Cotton Sale at Next GINeration Dominates Domestic Market for One Day | Harvests

A little rain fell this past weekend, helping local cotton plants grow in fields in Pratt County and neighboring counties. It was a stroke of luck for those who got the needed moisture, almost as lucky as last month’s payment for a local farmer who sold a retained batch of cotton last year.

On July 19, a local cotton grower represented by a sales manager at Next Gineration Cotton in Cullison hit the jackpot when his cotton sold for $1.49 a pound, a premium of 0.9573 that coded the highest price in the country for cotton that day, according to The Seam online marketing system.

“It was certainly an unusual event, a great thing,” said David Lingle, managing director of Next Gineration Cotton. “This guy, he’s from the area and doesn’t want to be named, had cotton withheld. He had set a price for it and someone offered to pay it on the open market. You could say it was luck, to be in the right place at the right time, to have the right cotton at the right price. That’s what we do here, we help farmers market their cotton, but we’ve never had a record for selling cotton at the highest price in the country before. We didn’t even think it would come close. But it was something.

Cotton, like most other crops in south-central and western Kansas, struggled to grow this year and last due to drought conditions.

“It’s in trouble. We have sleepy cotton in the fields right now, but a little rain can help. It is just starting to flower, so who knows how this year’s crop will develop. »

Lingle said while the number of acres planted in Kansas is up this year from last, cotton yields could likely be the lowest since the 19th century due to growing conditions.

“The hot weather has been so detrimental it’s just a guessing game now,” he said.

If yields turn out to be down, as they appear to be, it could actually drive up 2022 cotton prices, but it will affect last year’s carryover crop, Lingle said.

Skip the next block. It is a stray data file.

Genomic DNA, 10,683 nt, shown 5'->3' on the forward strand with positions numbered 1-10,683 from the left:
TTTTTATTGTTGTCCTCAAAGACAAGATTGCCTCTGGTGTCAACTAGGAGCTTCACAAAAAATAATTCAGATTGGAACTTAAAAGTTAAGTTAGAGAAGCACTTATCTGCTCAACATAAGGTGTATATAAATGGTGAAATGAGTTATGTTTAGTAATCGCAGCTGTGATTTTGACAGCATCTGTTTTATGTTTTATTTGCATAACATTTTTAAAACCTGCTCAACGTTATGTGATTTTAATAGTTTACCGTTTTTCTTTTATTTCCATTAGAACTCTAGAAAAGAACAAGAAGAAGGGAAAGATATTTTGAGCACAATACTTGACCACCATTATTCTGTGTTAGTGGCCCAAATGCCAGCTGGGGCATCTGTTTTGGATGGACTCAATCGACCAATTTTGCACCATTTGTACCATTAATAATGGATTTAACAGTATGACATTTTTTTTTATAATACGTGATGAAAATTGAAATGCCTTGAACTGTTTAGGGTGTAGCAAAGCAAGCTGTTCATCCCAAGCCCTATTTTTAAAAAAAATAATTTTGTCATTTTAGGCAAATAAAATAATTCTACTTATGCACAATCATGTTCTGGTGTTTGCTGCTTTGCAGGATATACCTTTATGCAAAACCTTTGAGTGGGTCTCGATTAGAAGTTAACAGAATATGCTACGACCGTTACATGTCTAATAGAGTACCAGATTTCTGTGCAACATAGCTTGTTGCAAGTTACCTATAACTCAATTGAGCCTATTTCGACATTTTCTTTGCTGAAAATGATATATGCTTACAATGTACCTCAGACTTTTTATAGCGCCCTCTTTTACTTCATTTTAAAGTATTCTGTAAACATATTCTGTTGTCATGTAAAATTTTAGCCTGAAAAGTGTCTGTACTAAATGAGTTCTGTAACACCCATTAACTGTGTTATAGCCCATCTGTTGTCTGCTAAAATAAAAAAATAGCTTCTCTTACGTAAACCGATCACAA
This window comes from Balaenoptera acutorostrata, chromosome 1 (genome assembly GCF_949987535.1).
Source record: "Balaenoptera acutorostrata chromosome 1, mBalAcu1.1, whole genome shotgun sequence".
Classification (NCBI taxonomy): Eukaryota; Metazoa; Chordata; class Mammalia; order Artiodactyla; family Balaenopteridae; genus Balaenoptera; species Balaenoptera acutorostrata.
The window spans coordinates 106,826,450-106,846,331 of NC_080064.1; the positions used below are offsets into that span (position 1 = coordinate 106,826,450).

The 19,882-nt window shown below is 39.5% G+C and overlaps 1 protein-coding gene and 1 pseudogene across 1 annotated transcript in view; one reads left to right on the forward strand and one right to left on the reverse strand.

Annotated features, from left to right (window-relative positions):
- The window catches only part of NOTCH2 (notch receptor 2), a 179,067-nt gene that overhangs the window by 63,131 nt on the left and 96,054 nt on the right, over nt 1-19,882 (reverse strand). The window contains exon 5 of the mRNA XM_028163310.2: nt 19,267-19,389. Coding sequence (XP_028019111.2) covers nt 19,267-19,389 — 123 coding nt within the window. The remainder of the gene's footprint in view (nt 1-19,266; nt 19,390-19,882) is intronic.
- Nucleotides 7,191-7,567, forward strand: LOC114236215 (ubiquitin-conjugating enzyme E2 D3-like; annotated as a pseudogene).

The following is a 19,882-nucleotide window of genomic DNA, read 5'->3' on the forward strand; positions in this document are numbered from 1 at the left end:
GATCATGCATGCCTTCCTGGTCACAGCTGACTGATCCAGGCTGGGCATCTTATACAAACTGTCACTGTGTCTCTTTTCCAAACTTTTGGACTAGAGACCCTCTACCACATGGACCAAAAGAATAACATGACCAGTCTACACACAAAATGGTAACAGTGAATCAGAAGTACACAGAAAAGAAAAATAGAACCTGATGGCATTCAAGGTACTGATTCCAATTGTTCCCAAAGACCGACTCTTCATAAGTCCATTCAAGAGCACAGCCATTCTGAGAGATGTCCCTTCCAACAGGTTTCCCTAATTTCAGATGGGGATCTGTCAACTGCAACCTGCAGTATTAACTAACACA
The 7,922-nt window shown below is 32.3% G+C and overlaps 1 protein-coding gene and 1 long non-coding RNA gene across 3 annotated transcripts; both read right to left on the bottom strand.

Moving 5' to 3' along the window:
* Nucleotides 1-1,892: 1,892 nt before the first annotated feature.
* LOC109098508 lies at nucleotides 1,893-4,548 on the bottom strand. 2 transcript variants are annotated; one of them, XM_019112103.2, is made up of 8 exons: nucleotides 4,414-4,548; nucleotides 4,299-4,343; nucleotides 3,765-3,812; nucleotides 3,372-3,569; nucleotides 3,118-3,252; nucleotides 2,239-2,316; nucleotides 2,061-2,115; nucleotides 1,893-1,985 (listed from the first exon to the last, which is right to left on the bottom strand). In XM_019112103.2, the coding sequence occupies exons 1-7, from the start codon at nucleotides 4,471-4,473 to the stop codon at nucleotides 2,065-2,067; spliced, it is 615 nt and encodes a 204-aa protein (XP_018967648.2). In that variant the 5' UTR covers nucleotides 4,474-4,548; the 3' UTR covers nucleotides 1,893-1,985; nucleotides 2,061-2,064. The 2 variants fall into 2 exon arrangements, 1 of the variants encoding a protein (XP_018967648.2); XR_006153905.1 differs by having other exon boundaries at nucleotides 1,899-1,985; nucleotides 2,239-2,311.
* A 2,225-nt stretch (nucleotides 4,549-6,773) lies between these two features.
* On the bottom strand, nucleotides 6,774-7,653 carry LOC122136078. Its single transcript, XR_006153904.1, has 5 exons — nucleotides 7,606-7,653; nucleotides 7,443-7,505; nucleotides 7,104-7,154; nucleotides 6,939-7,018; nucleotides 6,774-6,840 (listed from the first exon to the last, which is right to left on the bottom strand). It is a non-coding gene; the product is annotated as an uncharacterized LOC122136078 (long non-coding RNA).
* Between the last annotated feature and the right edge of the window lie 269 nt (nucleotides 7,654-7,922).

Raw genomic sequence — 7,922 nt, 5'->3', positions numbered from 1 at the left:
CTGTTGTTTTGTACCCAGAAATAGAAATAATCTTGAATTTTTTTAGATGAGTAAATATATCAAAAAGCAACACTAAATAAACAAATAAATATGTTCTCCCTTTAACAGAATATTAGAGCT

It is likely that most of the surplus will be sold, creating a shortage in the United States for cotton products, seeds and animal feed, if the drought persists. Despite these dire predictions, Lingle said cotton is still a better crop to grow during a drought season than wheat, beans or corn.

“It takes a lot less water to go from planting to harvesting with cotton,” Lingle said. “Then we have two products from it – we get the cotton and we also have the seed.”

Cotton harvesting and ginning by-products are also passed to the livestock industry as a filler when mixed with liquid protein.

“If we continue to have the type of dry weather we’re experiencing now, more and more people will turn to cotton,” Lingle said.

And if more record sales at high prices occur for the Next Gineration associates, it would make cotton growers in Lingle and area even happier.

“Heck ya, I’ll take that chance of the draw,” Lingle said. “We have a program here to help our customers select the price they want, and then when the buyer’s market hits that price, we can lock it in.”

Lingle said Next Gineration also helps cotton growers in the region pay for their harvest by offering gin processing in exchange for cottonseed.

“We buy the seeds from the farmer and store them here at the warehouse,” Lingle said. “Then we credit the cost of that seed per bale to the cotton processing to help the farmer. It’s a win-win situation for all of us.

Lingle said the big buyers of cotton in the world market right now are Vietnam, Pakistan and Turkey. High quality cotton from the United States is preferred over that produced in other countries.

International cotton speculators often come to Cullison to tour Next Gineration’s facilities. The Kansas Department of Agriculture invites tourists and farmers to see what happens at the processing center.

“We tour a lot,” Lingles said. “Everyone is shocked at everything we do here.”

Innovative equipment upgrades and continued attention to marketing advancements have enabled Next Gineration to capitalize on payments from the cotton industry. And a little luck doesn’t hurt either.

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